Parliament's Epidemic Response Committee is summonsing New Zealand's Solicitor-General for the lockdown's legal advice, a move Simon Bridges has labelled as "unprecedented".
The Solicitor-General, a role currently held by Una Jagose QC, is the chief executive of Crown Law who provides legal advice to the Government and may appear for the Government in litigation or appellate court matters. She is subject only to the Attorney-General, the Crown's chief law officer, currently David Parker.
Bridges said on Wednesday that "in an unprecedented move", the committee had agreed to issues summonses to the Solicitor-General, the Director-General of Health Dr Ashley Bloomfield and Police Commissioner Andrew Coster for the lockdown's legal advice. It's the first time the Solicitor-General has been summonsed by Parliament.
The Leader of the Opposition and chair of the committee said it was "inexplicable" that the advice hadn't already been made public.
“The people of New Zealand have given up their freedoms for this lockdown. We all deserve to know what the legal basis was for that," Bridges said.
“New Zealanders should be proud of the efforts they’ve made during this lockdown but they also deserve to know whether the lockdown was legal."
Questions about the lockdown and the legality of enforcing it were raised again this week after emails were leaked to NZME revealing police were initially told by Crown Law they had little to no power to enforce the rules. That was until the Director-General of Health issued new guidelines under the Health Act. Other experts have previously suggested the Health Act is no longer fit for purpose.
"National has asked repeatedly and publicly for this information for the past five weeks," Bridges said.
"Serious concerns have also been raised by academics, lawyers and the Law Society."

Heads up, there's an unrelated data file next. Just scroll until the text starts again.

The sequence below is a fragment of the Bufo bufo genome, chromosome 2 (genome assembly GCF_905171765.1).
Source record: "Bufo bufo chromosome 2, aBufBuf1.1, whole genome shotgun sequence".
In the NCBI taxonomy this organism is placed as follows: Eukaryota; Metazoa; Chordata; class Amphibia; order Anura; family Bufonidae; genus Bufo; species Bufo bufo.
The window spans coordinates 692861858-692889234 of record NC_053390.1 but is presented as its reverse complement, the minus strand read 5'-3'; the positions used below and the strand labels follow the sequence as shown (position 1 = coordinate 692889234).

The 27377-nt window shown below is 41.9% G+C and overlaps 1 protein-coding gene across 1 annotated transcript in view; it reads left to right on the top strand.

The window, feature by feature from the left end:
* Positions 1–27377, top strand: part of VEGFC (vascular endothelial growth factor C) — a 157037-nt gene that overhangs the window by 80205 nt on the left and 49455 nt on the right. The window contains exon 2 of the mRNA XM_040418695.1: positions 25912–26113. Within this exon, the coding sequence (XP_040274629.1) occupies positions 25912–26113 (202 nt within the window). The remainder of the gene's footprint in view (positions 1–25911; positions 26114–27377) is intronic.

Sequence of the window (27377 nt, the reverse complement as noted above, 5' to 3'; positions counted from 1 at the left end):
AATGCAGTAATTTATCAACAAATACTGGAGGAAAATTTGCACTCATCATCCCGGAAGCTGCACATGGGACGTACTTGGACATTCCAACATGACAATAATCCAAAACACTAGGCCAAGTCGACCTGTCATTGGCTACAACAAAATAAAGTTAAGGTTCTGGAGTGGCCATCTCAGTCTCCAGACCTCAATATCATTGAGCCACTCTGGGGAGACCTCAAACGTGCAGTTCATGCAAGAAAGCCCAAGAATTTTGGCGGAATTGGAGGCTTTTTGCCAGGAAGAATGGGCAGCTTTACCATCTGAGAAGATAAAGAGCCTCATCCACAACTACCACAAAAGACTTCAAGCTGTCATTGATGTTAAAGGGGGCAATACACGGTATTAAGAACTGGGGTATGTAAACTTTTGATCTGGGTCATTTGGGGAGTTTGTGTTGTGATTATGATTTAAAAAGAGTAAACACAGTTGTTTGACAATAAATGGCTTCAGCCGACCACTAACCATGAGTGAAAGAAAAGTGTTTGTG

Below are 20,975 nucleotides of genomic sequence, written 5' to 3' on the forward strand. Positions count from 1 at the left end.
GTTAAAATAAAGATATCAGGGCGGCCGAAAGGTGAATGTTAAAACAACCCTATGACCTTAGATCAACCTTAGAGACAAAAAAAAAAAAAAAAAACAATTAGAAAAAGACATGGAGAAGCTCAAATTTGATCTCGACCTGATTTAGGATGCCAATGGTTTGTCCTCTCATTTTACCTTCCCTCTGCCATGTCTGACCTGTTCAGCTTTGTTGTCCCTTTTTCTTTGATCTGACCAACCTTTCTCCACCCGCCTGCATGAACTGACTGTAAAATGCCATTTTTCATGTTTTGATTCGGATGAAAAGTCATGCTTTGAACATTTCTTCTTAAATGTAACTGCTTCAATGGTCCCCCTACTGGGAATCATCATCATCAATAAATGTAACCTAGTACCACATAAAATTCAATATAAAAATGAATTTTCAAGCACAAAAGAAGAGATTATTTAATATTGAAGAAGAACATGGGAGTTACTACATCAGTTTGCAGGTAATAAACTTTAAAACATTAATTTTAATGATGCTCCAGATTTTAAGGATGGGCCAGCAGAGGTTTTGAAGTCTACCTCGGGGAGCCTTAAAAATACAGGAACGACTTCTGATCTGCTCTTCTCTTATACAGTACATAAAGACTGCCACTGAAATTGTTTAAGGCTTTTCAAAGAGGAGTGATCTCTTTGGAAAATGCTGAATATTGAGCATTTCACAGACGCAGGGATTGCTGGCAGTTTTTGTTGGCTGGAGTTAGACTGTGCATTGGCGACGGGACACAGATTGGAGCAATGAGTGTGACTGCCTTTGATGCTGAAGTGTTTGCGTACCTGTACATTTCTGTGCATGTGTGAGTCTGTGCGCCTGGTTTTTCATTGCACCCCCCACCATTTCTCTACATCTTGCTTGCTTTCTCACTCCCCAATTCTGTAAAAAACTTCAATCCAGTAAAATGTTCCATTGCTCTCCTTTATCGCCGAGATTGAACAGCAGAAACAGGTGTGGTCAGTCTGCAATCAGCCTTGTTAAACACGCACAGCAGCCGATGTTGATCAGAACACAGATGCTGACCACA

Act Party leader David Seymour has also called for the legal advice's release.
"There is overwhelming public interest in seeing this information. The people deserve to know on what basis they have had their civil liberties restricted. The advice is particularly relevant for business owners who have been shut down by the Police and citizens who have been turned away at checkpoints or arrested," he said.
“In scrutinising the Government response to COVID-19, the Epidemic Response Committee represents the Parliament and New Zealanders. The Attorney-General, who has so far refused to release any information, must take this matter seriously."
New Zealand's lockdown is enabled by several pieces of legislation, such as the Epidemic Preparedness Act 2006, which allows the Prime Minister to activate special powers for medical officers under the Health Act 1965. Those powers allow people to be quarantined and can stop people leaving health districts until they are proven not to be infectious.
Running complementary to that is the Civil Defence Emergency Management Act 2002, under which a state of emergency can be declared, providing the Director of Civil Defence Emergency Management Sarah Stuart-Black with a range of powers, including to close premises and require arrivals into New Zealand be isolated.
Parker has previously said he is "satisfied" the Government followed the law.
"In terms of the position on legal professional privilege, there is nothing unusual or different happening here," Parker said before the Epidemic Response Committee in April.
"The Crown, like anyone else, is entitled to claim legal professional privilege in respect of the advice that it receives."